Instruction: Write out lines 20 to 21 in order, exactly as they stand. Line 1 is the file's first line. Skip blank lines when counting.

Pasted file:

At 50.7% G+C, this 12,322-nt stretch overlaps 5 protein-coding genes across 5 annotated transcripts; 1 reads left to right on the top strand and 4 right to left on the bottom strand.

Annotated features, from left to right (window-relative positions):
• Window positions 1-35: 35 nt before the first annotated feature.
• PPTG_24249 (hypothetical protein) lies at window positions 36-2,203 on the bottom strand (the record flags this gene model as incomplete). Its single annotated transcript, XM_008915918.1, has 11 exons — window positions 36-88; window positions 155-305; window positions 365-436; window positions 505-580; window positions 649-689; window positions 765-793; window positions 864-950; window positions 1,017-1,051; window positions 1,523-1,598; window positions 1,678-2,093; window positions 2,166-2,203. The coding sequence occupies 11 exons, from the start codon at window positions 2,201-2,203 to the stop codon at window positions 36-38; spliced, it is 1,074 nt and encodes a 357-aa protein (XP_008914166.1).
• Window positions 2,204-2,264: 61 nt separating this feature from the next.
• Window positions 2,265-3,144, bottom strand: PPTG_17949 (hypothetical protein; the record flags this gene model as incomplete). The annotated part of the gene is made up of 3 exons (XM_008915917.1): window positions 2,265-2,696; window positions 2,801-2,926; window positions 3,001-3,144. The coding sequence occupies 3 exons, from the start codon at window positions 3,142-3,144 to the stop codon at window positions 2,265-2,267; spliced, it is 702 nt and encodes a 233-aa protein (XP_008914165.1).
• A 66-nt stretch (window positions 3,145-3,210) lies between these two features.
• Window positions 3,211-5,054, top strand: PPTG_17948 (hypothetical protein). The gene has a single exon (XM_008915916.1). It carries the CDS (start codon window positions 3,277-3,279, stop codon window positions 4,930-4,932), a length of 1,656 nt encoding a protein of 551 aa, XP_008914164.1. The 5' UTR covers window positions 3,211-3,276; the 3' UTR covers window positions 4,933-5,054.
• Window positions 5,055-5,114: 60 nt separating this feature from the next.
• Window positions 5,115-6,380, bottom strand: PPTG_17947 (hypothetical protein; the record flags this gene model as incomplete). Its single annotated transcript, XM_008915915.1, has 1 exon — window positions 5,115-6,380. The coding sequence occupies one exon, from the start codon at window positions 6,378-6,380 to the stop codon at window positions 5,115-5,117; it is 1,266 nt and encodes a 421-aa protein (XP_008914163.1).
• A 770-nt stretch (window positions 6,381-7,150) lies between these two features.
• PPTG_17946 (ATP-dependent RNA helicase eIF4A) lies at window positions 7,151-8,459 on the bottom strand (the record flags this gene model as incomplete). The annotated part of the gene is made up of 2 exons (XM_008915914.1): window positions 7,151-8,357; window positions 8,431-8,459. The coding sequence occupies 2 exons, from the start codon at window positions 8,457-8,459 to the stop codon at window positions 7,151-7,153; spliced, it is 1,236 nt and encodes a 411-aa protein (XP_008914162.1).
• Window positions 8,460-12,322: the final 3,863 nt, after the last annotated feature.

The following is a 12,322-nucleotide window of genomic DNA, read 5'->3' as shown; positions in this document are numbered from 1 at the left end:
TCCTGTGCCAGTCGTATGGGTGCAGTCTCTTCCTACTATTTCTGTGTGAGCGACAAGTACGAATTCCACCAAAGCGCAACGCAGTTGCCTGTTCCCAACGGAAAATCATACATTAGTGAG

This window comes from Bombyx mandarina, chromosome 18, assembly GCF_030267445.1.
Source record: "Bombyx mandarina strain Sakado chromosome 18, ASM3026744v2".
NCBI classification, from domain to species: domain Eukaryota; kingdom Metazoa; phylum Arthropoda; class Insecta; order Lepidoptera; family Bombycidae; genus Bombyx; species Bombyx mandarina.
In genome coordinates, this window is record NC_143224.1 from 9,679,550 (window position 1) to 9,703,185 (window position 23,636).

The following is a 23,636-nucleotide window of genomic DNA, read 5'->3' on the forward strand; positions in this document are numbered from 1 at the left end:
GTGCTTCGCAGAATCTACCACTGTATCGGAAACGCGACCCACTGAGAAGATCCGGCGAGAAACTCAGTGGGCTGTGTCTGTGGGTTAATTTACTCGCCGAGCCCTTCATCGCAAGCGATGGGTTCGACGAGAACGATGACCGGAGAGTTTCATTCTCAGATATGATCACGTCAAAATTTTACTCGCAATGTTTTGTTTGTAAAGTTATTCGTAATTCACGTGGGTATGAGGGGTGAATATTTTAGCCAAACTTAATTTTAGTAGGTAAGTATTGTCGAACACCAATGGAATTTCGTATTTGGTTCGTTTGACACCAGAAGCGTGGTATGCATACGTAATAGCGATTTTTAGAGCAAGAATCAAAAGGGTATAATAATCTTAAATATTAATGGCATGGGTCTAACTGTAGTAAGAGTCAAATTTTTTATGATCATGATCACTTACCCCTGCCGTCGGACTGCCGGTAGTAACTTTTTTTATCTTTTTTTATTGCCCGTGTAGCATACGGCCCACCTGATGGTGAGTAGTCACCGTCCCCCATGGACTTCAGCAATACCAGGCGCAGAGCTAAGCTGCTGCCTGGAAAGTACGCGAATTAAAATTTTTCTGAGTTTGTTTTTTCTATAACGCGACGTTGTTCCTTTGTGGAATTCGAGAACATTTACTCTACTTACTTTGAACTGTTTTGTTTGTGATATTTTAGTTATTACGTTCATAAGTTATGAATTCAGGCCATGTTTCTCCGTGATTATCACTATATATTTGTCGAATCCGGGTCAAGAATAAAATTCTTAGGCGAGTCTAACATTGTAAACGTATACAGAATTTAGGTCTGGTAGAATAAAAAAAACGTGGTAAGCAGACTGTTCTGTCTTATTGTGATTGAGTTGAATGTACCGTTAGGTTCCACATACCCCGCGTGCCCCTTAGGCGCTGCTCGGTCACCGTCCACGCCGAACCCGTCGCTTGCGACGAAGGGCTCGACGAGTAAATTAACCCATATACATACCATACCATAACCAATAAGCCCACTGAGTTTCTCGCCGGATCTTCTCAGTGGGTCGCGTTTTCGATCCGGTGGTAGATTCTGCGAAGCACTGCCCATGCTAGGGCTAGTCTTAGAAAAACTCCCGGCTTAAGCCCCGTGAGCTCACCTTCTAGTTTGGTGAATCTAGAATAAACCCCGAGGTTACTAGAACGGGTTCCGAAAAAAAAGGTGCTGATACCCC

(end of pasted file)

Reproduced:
The following is a 23,636-nucleotide window of genomic DNA, read 5'->3' on the forward strand; positions in this document are numbered from 1 at the left end:
GTGCTTCGCAGAATCTACCACTGTATCGGAAACGCGACCCACTGAGAAGATCCGGCGAGAAACTCAGTGGGCTGTGTCTGTGGGTTAATTTACTCGCCGAGCCCTTCATCGCAAGCGATGGGTTCGACGAGAACGATGACCGGAGAGTTTCATTCTCAGATATGATCACGTCAAAATTTTACTCGCAATGTTTTGTTTGTAAAGTTATTCGTAATTCACGTGGGTATGAGGGGTGAATATTTTAGCCAAACTTAATTTTAGTAGGTAAGTATTGTCGAACACCAATGGAATTTCGTATTTGGTTCGTTTGACACCAGAAGCGTGGTATGCATACGTAATAGCGATTTTTAGAGCAAGAATCAAAAGGGTATAATAATCTTAAATATTAATGGCATGGGTCTAACTGTAGTAAGAGTCAAATTTTTTATGATCATGATCACTTACCCCTGCCGTCGGACTGCCGGTAGTAACTTTTTTTATCTTTTTTTATTGCCCGTGTAGCATACGGCCCACCTGATGGTGAGTAGTCACCGTCCCCCATGGACTTCAGCAATACCAGGCGCAGAGCTAAGCTGCTGCCTGGAAAGTACGCGAATTAAAATTTTTCTGAGTTTGTTTTTTCTATAACGCGACGTTGTTCCTTTGTGGAATTCGAGAACATTTACTCTACTTACTTTGAACTGTTTTGTTTGTGATATTTTAGTTATTACGTTCATAAGTTATGAATTCAGGCCATGTTTCTCCGTGATTATCACTATATATTTGTCGAATCCGGGTCAAGAATAAAATTCTTAGGCGAGTCTAACATTGTAAACGTATACAGAATTTAGGTCTGGTAGAATAAAAAAAACGTGGTAAGCAGACTGTTCTGTCTTATTGTGATTGAGTTGAATGTACCGTTAGGTTCCACATACCCCGCGTGCCCCTTAGGCGCTGCTCGGTCACCGTCCACGCCGAACCCGTCGCTTGCGACGAAGGGCTCGACGAGTAAATTAACCCATATACATACCATACCATAACCAATAAGCCCACTGAGTTTCTCGCCGGATCTTCTCAGTGGGTCGCGTTTTCGATCCGGTGGTAGATTCTGCGAAGCACTGCCCATGCTAGGGCTAGTCTTAGAAAAACTCCCGGCTTAAGCCCCGTGAGCTCACCTTCTAGTTTGGTGAATCTAGAATAAACCCCGAGGTTACTAGAACGGGTTCCGAAAAAAAAGGTGCTGATACCCC